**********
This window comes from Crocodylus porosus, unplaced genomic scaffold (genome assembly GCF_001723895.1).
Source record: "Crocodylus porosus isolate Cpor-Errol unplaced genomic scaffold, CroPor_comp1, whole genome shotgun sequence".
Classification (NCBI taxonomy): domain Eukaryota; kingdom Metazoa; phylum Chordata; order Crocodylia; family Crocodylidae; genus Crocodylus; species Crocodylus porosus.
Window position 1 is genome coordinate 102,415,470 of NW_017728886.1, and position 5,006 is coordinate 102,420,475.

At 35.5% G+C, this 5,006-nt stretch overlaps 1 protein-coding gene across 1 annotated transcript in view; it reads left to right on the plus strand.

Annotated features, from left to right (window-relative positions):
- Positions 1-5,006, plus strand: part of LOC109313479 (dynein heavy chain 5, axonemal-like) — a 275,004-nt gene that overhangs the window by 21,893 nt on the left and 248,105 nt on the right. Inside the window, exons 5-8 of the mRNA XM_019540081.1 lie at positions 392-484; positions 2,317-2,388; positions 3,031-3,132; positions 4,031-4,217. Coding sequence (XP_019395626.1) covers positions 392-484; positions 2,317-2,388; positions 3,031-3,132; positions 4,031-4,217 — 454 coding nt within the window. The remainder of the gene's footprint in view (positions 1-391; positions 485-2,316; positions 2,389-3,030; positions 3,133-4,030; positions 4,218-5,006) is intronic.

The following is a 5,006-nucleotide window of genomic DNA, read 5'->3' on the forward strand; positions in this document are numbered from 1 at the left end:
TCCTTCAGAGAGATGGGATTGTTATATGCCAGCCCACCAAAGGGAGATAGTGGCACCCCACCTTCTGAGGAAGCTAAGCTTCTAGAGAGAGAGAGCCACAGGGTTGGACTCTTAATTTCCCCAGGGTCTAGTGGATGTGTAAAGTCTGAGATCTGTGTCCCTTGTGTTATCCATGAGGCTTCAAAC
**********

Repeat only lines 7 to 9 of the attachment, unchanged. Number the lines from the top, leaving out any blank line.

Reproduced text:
- Positions 1-5,006, plus strand: part of LOC109313479 (dynein heavy chain 5, axonemal-like) — a 275,004-nt gene that overhangs the window by 21,893 nt on the left and 248,105 nt on the right. Inside the window, exons 5-8 of the mRNA XM_019540081.1 lie at positions 392-484; positions 2,317-2,388; positions 3,031-3,132; positions 4,031-4,217. Coding sequence (XP_019395626.1) covers positions 392-484; positions 2,317-2,388; positions 3,031-3,132; positions 4,031-4,217 — 454 coding nt within the window. The remainder of the gene's footprint in view (positions 1-391; positions 485-2,316; positions 2,389-3,030; positions 3,133-4,030; positions 4,218-5,006) is intronic.

The following is a 5,006-nucleotide window of genomic DNA, read 5'->3' on the forward strand; positions in this document are numbered from 1 at the left end:
TCCTTCAGAGAGATGGGATTGTTATATGCCAGCCCACCAAAGGGAGATAGTGGCACCCCACCTTCTGAGGAAGCTAAGCTTCTAGAGAGAGAGAGCCACAGGGTTGGACTCTTAATTTCCCCAGGGTCTAGTGGATGTGTAAAGTCTGAGATCTGTGTCCCTTGTGTTATCCATGAGGCTTCAAAC